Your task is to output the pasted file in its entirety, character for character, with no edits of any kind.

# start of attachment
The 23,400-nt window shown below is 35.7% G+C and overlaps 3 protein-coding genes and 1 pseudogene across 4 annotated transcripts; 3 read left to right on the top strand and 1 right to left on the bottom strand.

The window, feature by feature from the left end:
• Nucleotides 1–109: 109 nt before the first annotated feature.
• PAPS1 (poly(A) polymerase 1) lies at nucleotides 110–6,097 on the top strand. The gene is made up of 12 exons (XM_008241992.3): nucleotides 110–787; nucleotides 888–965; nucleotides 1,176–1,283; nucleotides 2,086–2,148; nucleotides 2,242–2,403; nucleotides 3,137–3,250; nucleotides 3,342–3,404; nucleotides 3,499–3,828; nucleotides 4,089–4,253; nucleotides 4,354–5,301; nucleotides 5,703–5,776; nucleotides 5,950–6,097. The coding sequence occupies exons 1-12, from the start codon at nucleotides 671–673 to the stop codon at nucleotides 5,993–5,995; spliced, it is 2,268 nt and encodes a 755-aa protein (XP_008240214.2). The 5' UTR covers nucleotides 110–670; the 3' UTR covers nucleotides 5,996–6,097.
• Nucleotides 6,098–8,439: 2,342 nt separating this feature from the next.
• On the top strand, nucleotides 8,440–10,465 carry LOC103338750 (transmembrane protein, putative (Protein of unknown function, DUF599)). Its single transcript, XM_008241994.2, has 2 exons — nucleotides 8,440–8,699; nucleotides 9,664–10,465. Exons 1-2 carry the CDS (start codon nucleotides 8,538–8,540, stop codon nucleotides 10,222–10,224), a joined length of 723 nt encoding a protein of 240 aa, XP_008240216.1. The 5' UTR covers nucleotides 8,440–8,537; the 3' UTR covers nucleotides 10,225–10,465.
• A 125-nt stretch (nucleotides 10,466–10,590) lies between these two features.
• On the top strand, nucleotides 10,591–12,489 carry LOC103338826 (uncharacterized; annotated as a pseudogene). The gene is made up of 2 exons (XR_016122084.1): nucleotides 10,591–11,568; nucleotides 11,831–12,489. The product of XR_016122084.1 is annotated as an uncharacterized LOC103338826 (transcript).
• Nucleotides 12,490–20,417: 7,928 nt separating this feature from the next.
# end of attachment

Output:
The 23,400-nt window shown below is 35.7% G+C and overlaps 3 protein-coding genes and 1 pseudogene across 4 annotated transcripts; 3 read left to right on the top strand and 1 right to left on the bottom strand.

The window, feature by feature from the left end:
• Nucleotides 1–109: 109 nt before the first annotated feature.
• PAPS1 (poly(A) polymerase 1) lies at nucleotides 110–6,097 on the top strand. The gene is made up of 12 exons (XM_008241992.3): nucleotides 110–787; nucleotides 888–965; nucleotides 1,176–1,283; nucleotides 2,086–2,148; nucleotides 2,242–2,403; nucleotides 3,137–3,250; nucleotides 3,342–3,404; nucleotides 3,499–3,828; nucleotides 4,089–4,253; nucleotides 4,354–5,301; nucleotides 5,703–5,776; nucleotides 5,950–6,097. The coding sequence occupies exons 1-12, from the start codon at nucleotides 671–673 to the stop codon at nucleotides 5,993–5,995; spliced, it is 2,268 nt and encodes a 755-aa protein (XP_008240214.2). The 5' UTR covers nucleotides 110–670; the 3' UTR covers nucleotides 5,996–6,097.
• Nucleotides 6,098–8,439: 2,342 nt separating this feature from the next.
• On the top strand, nucleotides 8,440–10,465 carry LOC103338750 (transmembrane protein, putative (Protein of unknown function, DUF599)). Its single transcript, XM_008241994.2, has 2 exons — nucleotides 8,440–8,699; nucleotides 9,664–10,465. Exons 1-2 carry the CDS (start codon nucleotides 8,538–8,540, stop codon nucleotides 10,222–10,224), a joined length of 723 nt encoding a protein of 240 aa, XP_008240216.1. The 5' UTR covers nucleotides 8,440–8,537; the 3' UTR covers nucleotides 10,225–10,465.
• A 125-nt stretch (nucleotides 10,466–10,590) lies between these two features.
• On the top strand, nucleotides 10,591–12,489 carry LOC103338826 (uncharacterized; annotated as a pseudogene). The gene is made up of 2 exons (XR_016122084.1): nucleotides 10,591–11,568; nucleotides 11,831–12,489. The product of XR_016122084.1 is annotated as an uncharacterized LOC103338826 (transcript).
• Nucleotides 12,490–20,417: 7,928 nt separating this feature from the next.